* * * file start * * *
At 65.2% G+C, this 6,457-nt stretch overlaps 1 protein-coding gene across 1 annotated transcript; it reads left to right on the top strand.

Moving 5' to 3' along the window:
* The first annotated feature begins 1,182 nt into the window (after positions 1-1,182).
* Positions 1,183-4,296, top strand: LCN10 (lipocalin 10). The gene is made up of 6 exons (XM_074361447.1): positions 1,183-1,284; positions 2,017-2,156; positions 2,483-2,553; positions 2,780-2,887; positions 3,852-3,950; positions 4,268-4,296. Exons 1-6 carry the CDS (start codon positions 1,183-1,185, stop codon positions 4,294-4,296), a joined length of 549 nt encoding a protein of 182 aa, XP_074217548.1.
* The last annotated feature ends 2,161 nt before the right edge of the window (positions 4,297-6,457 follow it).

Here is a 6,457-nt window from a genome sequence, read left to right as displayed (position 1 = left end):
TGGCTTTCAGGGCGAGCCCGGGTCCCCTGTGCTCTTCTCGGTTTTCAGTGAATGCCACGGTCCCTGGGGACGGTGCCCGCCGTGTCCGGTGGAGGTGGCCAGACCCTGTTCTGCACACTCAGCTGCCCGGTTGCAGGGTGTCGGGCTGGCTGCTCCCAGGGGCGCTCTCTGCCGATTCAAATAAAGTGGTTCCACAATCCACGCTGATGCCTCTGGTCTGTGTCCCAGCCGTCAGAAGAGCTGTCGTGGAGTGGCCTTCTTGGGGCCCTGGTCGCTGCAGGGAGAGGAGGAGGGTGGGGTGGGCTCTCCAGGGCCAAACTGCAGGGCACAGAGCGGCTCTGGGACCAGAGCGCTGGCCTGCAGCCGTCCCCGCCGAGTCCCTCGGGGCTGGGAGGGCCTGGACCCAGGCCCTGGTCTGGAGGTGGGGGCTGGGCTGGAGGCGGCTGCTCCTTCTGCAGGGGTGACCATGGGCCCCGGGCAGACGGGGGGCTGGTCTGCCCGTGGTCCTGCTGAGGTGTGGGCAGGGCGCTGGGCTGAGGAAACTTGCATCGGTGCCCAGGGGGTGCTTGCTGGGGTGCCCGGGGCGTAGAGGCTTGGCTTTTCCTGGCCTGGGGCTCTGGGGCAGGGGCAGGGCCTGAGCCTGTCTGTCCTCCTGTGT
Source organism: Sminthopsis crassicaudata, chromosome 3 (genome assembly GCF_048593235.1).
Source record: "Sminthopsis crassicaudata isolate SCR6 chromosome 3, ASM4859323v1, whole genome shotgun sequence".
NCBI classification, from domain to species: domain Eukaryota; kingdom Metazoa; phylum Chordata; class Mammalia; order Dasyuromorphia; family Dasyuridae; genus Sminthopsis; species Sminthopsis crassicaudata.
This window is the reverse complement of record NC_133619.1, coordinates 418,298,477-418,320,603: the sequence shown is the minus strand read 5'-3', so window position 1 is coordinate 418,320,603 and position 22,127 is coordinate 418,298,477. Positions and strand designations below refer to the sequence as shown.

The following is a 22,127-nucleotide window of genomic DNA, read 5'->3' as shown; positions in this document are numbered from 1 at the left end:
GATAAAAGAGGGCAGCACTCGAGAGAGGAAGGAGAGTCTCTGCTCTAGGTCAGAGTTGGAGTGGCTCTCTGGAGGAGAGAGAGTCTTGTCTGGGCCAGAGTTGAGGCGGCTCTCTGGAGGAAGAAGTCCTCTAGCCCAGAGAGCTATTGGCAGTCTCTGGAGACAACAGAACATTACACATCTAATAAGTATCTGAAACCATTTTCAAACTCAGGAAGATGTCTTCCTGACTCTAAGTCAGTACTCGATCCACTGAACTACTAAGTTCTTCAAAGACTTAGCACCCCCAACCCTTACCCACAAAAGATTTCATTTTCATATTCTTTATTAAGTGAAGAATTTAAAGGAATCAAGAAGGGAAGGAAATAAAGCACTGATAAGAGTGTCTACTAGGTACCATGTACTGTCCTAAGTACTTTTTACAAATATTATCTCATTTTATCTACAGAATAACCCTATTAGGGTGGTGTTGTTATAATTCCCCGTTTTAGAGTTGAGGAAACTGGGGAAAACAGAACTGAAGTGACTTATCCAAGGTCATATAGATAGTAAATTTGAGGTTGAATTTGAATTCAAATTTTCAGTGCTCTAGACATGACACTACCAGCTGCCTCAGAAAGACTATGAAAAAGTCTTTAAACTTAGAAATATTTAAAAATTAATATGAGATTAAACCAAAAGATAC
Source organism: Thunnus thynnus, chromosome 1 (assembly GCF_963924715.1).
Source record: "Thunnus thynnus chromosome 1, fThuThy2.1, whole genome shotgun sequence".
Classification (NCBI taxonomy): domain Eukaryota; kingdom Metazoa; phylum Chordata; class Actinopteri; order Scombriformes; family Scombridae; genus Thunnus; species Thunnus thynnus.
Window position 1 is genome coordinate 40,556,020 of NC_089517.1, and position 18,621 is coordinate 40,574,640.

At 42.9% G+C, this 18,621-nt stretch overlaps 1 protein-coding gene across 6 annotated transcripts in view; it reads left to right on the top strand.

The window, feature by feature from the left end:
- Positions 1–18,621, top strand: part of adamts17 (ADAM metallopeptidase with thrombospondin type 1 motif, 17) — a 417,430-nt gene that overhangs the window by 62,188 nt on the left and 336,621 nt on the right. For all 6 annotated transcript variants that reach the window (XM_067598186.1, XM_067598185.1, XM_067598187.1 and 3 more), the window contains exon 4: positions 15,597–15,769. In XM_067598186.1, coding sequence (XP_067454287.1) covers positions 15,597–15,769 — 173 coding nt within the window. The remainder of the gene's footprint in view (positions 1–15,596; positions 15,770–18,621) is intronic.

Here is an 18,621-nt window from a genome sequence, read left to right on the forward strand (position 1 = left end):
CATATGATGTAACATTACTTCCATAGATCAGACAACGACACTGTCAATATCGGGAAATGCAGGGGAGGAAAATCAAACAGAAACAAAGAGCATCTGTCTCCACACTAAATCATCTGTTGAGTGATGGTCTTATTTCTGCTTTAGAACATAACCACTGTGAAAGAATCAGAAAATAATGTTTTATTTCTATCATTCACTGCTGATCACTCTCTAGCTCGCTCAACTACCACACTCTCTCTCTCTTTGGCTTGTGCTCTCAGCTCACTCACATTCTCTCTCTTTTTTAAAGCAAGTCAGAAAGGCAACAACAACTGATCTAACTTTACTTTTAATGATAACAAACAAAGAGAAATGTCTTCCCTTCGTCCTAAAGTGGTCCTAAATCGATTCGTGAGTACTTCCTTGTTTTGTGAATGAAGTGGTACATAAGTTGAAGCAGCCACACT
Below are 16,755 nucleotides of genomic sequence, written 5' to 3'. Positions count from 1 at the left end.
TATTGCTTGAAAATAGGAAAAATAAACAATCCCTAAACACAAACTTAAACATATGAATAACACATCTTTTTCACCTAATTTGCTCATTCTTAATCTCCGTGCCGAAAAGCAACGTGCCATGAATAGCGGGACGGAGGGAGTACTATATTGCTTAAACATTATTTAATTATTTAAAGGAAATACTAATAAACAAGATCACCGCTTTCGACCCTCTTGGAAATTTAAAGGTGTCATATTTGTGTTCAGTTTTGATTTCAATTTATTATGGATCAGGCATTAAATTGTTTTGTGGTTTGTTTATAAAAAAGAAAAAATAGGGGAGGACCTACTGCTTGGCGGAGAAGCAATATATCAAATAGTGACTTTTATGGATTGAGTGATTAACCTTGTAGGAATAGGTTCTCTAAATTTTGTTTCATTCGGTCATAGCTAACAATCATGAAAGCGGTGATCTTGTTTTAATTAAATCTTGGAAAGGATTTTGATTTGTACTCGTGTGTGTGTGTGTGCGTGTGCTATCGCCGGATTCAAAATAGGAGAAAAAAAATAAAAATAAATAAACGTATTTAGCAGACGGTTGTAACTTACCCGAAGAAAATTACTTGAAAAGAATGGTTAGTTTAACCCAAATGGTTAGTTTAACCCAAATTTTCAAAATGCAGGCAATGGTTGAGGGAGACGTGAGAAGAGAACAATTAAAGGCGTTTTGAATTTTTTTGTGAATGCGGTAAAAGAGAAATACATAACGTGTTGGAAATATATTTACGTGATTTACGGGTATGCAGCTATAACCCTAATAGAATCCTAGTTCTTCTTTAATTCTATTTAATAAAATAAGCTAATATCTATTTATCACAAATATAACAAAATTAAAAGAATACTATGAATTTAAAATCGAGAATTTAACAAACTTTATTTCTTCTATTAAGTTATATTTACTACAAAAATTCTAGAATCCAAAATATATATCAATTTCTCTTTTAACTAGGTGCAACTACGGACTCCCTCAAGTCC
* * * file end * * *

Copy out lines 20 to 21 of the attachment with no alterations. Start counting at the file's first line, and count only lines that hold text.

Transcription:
- Positions 1–18,621, top strand: part of adamts17 (ADAM metallopeptidase with thrombospondin type 1 motif, 17) — a 417,430-nt gene that overhangs the window by 62,188 nt on the left and 336,621 nt on the right. For all 6 annotated transcript variants that reach the window (XM_067598186.1, XM_067598185.1, XM_067598187.1 and 3 more), the window contains exon 4: positions 15,597–15,769. In XM_067598186.1, coding sequence (XP_067454287.1) covers positions 15,597–15,769 — 173 coding nt within the window. The remainder of the gene's footprint in view (positions 1–15,596; positions 15,770–18,621) is intronic.

Here is an 18,621-nt window from a genome sequence, read left to right on the forward strand (position 1 = left end):